Dorian Gray :: Letters From Ice EP (Self-Released)

Letters From Ice is mostly dark by nature, with spells of heavy drones and intense rhythmic sequences—and the pace of the EP makes it feel relatively accessible to a less techno inclined audience.

Dorian Gray :: Letters From Ice EP (independent)

“Wait… you don’t know about Ken Karter?” This was Moreno Mariotti’s (Dorian Gray’s) first question to me when I met him at the Krake festival last year. I was writing up my notes for the night and as Karter was warming up the audience I had a faint idea of who he was and what he was about. Really, in Mariotti’s own emphatic way, he meant to say, “Let me tell you all about him!”. Mariotti is an infectious character, full of knowledge on the Berlin dub & techno scene, and aims to transfer that knowledge to wisdom by crafting his own techno laced dub on each of his releases.

It’s no coincidence I met Mariotti at Karter’s set in Berlin. Ken Karter is after all an excellent starting point when comparing Dorian Gray’s Letters From Ice. He’s clearly fond of his fellow Italians work. Both Karter and Grays styles are rhythmically focused, minimal in their production and intricate in percussive power. There is a tribal quality to Gray’s sound and it’s easy to focus on individual percussive sequences and chopping samples so much that you loose track of time, and become close to ‘spaced’ out, slipping in and out of hypnotism as you do so. It’s a testament to how effective Gray’s work is that you can zone out and ‘feel’ an energy from his productions—which is the name of the game with this particular style of techno-dub (think of the euphoria a festival audience experiences as a DJ has their track develop, undevelop, climax, crash and so on).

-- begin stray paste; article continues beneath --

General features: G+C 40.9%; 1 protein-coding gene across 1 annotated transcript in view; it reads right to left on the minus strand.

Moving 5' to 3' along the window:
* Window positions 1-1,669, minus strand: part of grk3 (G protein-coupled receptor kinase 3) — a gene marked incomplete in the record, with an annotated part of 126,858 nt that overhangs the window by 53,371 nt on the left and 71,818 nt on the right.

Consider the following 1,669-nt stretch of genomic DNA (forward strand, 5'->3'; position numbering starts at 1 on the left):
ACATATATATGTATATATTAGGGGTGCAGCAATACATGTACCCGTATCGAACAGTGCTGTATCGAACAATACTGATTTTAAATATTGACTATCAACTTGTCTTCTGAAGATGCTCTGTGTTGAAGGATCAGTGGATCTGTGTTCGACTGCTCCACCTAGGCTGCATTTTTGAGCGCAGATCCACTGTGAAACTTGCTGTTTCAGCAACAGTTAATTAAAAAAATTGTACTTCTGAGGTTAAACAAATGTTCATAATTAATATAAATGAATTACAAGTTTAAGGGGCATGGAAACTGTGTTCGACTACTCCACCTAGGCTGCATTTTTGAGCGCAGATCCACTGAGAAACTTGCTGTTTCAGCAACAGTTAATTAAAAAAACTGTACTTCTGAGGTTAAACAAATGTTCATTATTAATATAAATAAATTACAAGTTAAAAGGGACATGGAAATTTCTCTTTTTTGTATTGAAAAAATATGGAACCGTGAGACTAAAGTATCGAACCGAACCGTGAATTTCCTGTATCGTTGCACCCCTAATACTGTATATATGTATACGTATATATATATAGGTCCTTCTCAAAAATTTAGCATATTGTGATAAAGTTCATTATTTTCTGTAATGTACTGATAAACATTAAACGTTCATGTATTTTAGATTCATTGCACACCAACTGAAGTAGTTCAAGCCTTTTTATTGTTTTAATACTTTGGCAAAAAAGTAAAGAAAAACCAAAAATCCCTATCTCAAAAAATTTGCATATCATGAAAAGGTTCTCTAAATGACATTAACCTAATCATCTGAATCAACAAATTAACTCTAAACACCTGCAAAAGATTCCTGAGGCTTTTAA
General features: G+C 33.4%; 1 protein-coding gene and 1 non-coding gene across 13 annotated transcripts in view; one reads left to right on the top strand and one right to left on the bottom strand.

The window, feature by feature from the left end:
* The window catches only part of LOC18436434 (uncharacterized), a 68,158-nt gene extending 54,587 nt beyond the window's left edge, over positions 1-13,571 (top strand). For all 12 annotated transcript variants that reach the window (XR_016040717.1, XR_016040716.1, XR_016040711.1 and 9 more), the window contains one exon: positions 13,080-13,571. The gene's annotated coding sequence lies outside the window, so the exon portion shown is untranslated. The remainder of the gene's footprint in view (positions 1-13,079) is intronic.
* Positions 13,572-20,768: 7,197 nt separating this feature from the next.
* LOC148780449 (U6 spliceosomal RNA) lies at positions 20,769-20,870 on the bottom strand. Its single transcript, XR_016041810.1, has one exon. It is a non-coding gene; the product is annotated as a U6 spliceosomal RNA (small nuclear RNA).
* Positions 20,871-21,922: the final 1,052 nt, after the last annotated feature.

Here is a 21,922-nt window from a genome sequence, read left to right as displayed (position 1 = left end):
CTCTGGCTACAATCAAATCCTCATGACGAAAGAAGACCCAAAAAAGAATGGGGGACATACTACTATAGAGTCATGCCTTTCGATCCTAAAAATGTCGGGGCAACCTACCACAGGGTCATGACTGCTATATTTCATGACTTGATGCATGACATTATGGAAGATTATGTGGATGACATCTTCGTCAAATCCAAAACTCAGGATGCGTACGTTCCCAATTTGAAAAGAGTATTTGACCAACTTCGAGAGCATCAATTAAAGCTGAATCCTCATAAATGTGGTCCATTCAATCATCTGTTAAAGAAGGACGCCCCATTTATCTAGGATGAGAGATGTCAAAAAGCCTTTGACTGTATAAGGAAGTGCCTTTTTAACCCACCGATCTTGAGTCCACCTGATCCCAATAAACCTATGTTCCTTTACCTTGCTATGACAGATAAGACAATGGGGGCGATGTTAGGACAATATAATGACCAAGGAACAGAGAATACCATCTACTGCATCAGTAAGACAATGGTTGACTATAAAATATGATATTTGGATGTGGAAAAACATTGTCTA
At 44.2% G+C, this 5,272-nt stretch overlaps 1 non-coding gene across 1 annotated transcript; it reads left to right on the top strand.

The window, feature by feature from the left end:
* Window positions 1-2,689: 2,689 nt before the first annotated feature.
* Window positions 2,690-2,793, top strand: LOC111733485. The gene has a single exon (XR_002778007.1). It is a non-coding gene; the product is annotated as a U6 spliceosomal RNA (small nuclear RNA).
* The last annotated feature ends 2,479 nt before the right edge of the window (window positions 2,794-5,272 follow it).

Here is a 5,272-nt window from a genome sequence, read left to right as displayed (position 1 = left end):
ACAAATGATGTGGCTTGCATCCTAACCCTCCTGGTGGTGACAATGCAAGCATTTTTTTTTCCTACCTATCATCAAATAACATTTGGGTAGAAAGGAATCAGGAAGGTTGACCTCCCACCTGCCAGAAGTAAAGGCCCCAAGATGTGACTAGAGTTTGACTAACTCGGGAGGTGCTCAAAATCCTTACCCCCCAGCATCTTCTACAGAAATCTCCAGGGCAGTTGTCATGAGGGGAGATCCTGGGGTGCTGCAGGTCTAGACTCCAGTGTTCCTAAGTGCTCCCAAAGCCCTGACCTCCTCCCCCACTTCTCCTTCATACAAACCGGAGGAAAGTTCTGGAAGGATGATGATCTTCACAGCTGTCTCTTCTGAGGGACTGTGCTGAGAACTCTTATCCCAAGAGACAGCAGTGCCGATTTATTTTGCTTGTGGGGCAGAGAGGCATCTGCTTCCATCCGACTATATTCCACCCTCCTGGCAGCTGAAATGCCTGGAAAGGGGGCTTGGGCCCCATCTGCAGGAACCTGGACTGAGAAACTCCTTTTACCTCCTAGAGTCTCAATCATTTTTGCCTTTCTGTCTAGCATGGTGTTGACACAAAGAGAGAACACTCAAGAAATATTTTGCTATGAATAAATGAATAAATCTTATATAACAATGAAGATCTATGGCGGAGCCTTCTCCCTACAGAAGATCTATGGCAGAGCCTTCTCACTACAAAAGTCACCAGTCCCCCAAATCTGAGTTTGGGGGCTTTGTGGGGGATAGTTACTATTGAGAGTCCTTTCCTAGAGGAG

Track two on Letters From Ice, “Iceberg Part 2,” hints of Deadbeat’s “Berghain Jack” in its ritualistic tribal pounding. “The Polar Night” is an intense rhythmical tune, yet graced with ambient noises across the stereo field. The cymbals on this track sound is if they have been stretched and reversed to make the tune feel breezy against the backdrop of energetic techno. “Arctic Dream” has a meditative quality about it – a synth appears to reverse throughout the mix on top of a thudding kick drum. This is then layered with soft synth pads and briefly, the track becomes loungey and warm. Here is a moment in the EP which demonstrates a quality rarely found in this style of techno – that Gray is able to merge two styles in electronica so comfortably together. These styles being the cold, industrial throb of ‘ambient dub’ and the warmth of coffee drinking ‘lounge’.

What’s striking when meeting this producer in person is his intensity and passion for electronic music. Yet his music reflects something deeper—an understanding and great awareness of the genre he’s operating in. Letters From Ice is mostly dark by nature, with spells of heavy drones and intense rhythmic sequences—and the pace of the EP makes it feel relatively accessible to a less techno inclined audience. To create something with this amount of cohesion and polish is no easy feat.

Letters From Ice is available on Bandcamp.

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